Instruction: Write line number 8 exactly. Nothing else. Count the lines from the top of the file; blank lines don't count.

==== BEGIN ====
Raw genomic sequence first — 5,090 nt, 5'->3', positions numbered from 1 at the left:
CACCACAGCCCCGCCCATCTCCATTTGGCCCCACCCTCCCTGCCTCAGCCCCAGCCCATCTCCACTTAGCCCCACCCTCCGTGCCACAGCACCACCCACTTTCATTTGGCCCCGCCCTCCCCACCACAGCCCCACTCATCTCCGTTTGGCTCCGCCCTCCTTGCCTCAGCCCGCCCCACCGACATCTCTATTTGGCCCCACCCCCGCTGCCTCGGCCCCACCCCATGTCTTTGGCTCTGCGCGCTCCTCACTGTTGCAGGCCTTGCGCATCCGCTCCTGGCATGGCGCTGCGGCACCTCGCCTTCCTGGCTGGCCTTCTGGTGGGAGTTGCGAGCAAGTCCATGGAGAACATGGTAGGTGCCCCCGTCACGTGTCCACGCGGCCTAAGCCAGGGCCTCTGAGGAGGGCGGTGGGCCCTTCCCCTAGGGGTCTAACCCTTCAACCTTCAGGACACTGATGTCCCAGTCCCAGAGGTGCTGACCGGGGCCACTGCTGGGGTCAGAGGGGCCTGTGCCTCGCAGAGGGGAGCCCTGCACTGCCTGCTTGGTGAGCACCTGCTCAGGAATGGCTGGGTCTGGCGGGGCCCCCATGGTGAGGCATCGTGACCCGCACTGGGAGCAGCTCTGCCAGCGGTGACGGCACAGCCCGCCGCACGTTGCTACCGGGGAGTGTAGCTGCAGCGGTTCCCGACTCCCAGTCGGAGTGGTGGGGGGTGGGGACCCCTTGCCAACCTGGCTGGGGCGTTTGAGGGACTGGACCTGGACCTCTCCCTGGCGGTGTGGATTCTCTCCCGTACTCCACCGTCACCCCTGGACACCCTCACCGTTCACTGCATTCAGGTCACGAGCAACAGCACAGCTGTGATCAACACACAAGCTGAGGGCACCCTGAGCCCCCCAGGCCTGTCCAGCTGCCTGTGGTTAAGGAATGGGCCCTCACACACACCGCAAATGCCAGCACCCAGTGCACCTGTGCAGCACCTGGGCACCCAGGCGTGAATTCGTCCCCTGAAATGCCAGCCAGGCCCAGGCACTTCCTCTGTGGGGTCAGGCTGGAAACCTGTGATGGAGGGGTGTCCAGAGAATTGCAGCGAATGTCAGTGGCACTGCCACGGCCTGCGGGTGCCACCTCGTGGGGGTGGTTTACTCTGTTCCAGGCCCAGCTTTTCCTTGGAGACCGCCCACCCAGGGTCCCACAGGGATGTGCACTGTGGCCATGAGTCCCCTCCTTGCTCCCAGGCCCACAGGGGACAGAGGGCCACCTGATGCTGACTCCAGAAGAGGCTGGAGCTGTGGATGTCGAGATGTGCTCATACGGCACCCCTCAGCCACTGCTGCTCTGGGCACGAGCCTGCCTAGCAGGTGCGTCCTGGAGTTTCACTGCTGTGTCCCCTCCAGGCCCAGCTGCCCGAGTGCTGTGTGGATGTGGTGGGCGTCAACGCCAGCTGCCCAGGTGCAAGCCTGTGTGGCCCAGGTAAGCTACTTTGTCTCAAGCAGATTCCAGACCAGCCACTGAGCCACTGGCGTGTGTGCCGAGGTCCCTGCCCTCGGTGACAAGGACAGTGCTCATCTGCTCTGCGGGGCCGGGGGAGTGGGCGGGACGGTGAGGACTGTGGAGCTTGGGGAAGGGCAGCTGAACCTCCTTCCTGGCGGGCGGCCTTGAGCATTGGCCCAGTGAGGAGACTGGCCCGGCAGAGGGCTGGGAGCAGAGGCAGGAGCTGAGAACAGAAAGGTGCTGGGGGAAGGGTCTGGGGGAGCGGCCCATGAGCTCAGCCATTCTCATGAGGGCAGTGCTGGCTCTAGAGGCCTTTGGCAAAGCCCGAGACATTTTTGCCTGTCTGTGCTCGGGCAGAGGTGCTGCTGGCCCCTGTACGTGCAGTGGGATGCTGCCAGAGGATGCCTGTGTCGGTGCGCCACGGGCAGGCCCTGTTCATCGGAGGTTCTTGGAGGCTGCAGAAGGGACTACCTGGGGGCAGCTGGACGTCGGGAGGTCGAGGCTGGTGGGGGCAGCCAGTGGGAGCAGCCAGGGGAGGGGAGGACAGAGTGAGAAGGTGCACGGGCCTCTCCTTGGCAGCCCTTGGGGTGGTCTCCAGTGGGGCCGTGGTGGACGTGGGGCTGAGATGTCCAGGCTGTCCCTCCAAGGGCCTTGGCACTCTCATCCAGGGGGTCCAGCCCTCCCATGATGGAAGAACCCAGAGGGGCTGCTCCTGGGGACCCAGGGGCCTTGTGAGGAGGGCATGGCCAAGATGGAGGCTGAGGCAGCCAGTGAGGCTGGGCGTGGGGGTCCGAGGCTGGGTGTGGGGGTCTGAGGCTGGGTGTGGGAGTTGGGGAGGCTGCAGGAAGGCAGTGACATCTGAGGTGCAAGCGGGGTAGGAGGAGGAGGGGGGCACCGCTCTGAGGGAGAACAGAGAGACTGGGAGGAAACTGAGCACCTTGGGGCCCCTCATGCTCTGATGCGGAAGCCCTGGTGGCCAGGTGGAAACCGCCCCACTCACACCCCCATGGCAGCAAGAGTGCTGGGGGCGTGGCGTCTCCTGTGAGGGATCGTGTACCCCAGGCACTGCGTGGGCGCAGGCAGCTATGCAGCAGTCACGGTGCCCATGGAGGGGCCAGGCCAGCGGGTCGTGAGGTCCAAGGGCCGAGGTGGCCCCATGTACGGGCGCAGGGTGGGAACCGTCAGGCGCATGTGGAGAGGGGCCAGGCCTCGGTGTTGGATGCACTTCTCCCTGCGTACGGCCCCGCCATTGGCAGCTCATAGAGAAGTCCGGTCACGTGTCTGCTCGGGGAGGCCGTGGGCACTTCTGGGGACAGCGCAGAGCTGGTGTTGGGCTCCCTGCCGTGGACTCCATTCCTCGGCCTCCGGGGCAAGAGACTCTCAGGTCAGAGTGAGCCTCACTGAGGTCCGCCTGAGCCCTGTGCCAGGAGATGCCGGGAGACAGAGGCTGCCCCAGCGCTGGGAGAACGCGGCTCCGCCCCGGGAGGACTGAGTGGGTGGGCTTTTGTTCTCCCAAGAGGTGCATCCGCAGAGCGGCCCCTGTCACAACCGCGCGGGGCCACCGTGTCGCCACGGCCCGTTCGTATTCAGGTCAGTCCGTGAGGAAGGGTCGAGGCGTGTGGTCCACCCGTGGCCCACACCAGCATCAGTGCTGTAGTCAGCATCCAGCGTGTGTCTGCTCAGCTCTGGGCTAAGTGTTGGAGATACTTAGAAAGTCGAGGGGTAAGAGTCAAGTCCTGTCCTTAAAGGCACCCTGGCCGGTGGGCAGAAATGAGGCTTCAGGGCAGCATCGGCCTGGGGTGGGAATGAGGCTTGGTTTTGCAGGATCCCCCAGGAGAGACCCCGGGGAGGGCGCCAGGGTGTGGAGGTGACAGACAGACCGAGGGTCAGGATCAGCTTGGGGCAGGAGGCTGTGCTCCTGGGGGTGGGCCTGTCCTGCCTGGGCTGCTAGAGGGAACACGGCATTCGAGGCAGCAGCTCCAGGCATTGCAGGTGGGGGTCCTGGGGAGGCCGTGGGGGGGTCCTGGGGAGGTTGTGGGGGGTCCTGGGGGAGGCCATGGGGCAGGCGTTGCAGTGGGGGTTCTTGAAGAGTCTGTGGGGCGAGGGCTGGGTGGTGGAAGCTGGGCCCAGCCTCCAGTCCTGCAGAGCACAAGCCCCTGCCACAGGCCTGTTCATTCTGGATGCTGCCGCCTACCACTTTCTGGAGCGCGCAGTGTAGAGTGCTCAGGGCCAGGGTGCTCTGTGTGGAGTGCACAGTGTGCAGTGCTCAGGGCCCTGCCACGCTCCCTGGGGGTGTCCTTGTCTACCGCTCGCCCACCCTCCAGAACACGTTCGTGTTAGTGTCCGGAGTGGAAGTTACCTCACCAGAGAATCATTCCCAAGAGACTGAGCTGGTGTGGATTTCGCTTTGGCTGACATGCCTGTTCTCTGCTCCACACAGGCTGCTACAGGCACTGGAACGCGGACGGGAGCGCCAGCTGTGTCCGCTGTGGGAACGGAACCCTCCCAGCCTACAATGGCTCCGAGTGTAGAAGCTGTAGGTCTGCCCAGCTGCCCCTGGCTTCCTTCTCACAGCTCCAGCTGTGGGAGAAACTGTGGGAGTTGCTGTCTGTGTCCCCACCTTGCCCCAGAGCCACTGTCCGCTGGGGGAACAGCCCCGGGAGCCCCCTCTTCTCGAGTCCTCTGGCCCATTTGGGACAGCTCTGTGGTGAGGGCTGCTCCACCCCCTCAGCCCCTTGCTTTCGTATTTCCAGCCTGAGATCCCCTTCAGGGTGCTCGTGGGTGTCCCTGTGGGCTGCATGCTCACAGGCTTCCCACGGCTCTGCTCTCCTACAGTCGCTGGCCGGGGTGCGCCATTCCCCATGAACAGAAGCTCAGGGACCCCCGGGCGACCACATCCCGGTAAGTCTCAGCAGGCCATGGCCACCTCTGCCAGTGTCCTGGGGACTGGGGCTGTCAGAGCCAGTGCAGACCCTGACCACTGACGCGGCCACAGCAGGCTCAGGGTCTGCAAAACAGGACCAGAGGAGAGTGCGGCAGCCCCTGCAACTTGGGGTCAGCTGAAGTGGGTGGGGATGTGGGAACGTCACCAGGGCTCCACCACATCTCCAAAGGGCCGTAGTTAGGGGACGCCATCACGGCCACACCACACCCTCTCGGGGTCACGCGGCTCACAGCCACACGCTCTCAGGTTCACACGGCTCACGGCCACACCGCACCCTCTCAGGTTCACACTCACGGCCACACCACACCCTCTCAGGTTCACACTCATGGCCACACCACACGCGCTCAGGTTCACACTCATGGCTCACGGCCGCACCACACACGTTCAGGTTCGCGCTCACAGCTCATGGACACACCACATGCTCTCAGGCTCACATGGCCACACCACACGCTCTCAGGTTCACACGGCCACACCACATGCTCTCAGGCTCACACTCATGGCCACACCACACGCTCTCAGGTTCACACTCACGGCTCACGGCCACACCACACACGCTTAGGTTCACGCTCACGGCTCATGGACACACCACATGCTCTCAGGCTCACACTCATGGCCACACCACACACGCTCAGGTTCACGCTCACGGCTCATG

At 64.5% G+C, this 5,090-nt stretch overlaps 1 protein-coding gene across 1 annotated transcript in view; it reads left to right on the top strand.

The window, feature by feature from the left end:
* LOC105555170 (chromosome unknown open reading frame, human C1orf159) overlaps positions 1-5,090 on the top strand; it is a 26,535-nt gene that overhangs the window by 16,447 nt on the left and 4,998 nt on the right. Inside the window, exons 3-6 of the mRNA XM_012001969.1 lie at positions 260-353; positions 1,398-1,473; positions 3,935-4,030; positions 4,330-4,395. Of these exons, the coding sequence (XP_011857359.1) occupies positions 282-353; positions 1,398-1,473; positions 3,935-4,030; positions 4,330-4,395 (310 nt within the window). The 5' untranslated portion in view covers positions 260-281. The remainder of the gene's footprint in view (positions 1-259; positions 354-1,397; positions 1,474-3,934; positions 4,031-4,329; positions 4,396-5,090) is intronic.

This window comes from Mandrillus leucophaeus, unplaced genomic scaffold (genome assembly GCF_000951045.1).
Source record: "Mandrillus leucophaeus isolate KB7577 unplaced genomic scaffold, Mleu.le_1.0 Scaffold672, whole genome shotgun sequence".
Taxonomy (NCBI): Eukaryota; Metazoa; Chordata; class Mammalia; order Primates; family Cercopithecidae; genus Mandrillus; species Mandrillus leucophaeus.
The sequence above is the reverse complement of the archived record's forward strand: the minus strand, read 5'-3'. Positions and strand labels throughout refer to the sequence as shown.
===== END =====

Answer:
Taxonomy (NCBI): Eukaryota; Metazoa; Chordata; class Mammalia; order Primates; family Cercopithecidae; genus Mandrillus; species Mandrillus leucophaeus.